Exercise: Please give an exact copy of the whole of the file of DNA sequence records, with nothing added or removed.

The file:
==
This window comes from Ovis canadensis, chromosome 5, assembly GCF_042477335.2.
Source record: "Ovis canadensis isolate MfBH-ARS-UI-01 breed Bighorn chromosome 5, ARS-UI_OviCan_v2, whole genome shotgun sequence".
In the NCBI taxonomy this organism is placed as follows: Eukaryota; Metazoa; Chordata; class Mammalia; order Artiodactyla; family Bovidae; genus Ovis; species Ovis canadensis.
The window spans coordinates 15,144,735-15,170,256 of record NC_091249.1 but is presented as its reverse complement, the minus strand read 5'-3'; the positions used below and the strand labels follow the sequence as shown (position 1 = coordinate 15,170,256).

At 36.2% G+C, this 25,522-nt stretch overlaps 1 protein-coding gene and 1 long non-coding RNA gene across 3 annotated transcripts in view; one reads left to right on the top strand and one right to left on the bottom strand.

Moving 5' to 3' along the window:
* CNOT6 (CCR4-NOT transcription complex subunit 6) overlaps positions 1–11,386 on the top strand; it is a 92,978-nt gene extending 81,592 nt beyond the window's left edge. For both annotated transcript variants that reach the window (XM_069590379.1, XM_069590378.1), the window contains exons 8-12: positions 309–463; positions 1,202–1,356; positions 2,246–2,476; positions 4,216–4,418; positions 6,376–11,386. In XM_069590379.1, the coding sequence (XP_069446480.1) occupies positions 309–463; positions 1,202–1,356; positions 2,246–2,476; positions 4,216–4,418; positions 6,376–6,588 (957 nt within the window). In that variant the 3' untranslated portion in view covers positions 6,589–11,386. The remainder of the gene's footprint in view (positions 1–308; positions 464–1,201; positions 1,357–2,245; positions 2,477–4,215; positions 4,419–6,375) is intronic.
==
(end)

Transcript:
This window comes from Ovis canadensis, chromosome 5, assembly GCF_042477335.2.
Source record: "Ovis canadensis isolate MfBH-ARS-UI-01 breed Bighorn chromosome 5, ARS-UI_OviCan_v2, whole genome shotgun sequence".
In the NCBI taxonomy this organism is placed as follows: Eukaryota; Metazoa; Chordata; class Mammalia; order Artiodactyla; family Bovidae; genus Ovis; species Ovis canadensis.
The window spans coordinates 15,144,735-15,170,256 of record NC_091249.1 but is presented as its reverse complement, the minus strand read 5'-3'; the positions used below and the strand labels follow the sequence as shown (position 1 = coordinate 15,170,256).

At 36.2% G+C, this 25,522-nt stretch overlaps 1 protein-coding gene and 1 long non-coding RNA gene across 3 annotated transcripts in view; one reads left to right on the top strand and one right to left on the bottom strand.

Moving 5' to 3' along the window:
* CNOT6 (CCR4-NOT transcription complex subunit 6) overlaps positions 1–11,386 on the top strand; it is a 92,978-nt gene extending 81,592 nt beyond the window's left edge. For both annotated transcript variants that reach the window (XM_069590379.1, XM_069590378.1), the window contains exons 8-12: positions 309–463; positions 1,202–1,356; positions 2,246–2,476; positions 4,216–4,418; positions 6,376–11,386. In XM_069590379.1, the coding sequence (XP_069446480.1) occupies positions 309–463; positions 1,202–1,356; positions 2,246–2,476; positions 4,216–4,418; positions 6,376–6,588 (957 nt within the window). In that variant the 3' untranslated portion in view covers positions 6,589–11,386. The remainder of the gene's footprint in view (positions 1–308; positions 464–1,201; positions 1,357–2,245; positions 2,477–4,215; positions 4,419–6,375) is intronic.